As you look to provide care for an aging parent or other loved one, there are many factors to consider. Should your parent remain at home? Does he or she require a full-time caregiver? Would a nursing facility or senior living center be a better option? Is there one nearby that you can trust? Of course, beyond the personal or health care questions, there is also the issue of finances. This can be especially true with nursing homes, as the admission paperwork may include some rather surprising clauses that, if you are not careful, could leave you unexpectedly responsible for your loved one’s bills.
No Filial Responsibility Law in Illinois
Nearly 30 states, as well as Puerto Rico, maintain laws, known as filial responsibility laws, which could compel a son or daughter to assume financial responsibility for the care of an ailing parent. Due to the rise of government programs such as Medicare and Medicaid, a number of other states repealed similar laws, while many simply allowed them to go relatively unused. With nursing homes and other long-term facilities struggling to care for an increasingly aging population, several recent court decisions have indicated that more adult children will be required to help their parents pay for needed care.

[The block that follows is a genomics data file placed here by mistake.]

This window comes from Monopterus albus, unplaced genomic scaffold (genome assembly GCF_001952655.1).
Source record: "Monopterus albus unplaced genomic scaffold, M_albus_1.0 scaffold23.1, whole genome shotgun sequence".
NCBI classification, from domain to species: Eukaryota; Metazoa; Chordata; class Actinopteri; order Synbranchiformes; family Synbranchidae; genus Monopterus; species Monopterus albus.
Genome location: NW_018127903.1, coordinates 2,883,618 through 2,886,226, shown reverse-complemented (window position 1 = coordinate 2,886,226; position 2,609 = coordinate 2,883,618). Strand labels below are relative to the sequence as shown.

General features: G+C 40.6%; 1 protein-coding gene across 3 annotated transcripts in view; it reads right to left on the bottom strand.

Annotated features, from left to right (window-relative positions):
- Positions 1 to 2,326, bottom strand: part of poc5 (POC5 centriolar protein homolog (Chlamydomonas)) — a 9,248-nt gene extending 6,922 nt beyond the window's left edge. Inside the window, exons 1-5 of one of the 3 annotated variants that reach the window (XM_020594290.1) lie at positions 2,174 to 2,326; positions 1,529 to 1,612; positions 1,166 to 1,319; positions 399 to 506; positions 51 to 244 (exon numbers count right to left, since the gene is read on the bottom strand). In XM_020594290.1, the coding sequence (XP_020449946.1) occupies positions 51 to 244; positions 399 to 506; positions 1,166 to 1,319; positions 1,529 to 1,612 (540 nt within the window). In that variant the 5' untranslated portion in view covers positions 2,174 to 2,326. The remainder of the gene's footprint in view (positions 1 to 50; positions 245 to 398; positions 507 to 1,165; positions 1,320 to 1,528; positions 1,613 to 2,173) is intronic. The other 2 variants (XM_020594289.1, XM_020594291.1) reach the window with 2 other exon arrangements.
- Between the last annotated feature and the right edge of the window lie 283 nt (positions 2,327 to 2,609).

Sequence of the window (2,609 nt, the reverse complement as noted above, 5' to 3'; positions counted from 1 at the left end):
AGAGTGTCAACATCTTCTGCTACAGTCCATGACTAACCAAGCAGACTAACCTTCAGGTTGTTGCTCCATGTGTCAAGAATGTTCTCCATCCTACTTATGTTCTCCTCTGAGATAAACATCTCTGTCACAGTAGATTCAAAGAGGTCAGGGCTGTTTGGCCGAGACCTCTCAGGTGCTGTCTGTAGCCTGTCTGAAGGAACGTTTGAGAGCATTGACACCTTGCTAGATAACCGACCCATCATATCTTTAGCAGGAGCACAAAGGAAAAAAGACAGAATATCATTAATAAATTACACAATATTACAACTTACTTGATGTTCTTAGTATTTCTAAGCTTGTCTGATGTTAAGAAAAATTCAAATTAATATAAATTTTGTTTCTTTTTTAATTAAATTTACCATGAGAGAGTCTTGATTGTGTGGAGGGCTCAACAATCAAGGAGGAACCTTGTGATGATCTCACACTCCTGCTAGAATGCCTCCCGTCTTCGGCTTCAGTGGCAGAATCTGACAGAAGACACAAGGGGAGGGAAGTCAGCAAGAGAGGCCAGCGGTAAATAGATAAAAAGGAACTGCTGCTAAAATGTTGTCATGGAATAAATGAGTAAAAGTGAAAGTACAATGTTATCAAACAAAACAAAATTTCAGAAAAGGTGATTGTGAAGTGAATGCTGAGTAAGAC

While they do exist in neighboring states, including Kentucky, Indiana, and Iowa, there are no such filial responsibility laws in the state of Illinois. However, some nursing homes may try to get a family member to guarantee payment of a resident’s expenses.
Admission Contracts and Paperwork
In most cases, admission to a nursing facility requires a prospective resident, or a designated power of attorney, to sign a large number of documents granting consent to provide care and accepting certain rights and responsibilities. Included in such paperwork may be third-party financial guarantee, which the nursing home administration hopes a family member or other responsible party will sign. According to federal law, admission cannot be contingent on the financial guarantee by a third party. This does not mean, however, that you are not permitted to voluntarily sign one.
You may be perfectly willing to cover the costs of your loved one’s long-term care, but, on the other hand, you may not be willing or able. That is why is it vitally important to fully understand every document that you sign and the responsibility to which you are agreeing. It may be tempting to quickly sign everything placed in front of you to expedite the process. By doing so, however, you may risk unintended financial obligations and surprise bills years down the road.
Help With Nursing Home Arrangements
If you and your loved one are looking into nursing facilities or senior living centers, contact an experienced Orland Park elder law attorney. Our highly-trained legal team can help you review all of the necessary documents and address any concerns you may have. Schedule your initial consultation today by calling 708-518-8200.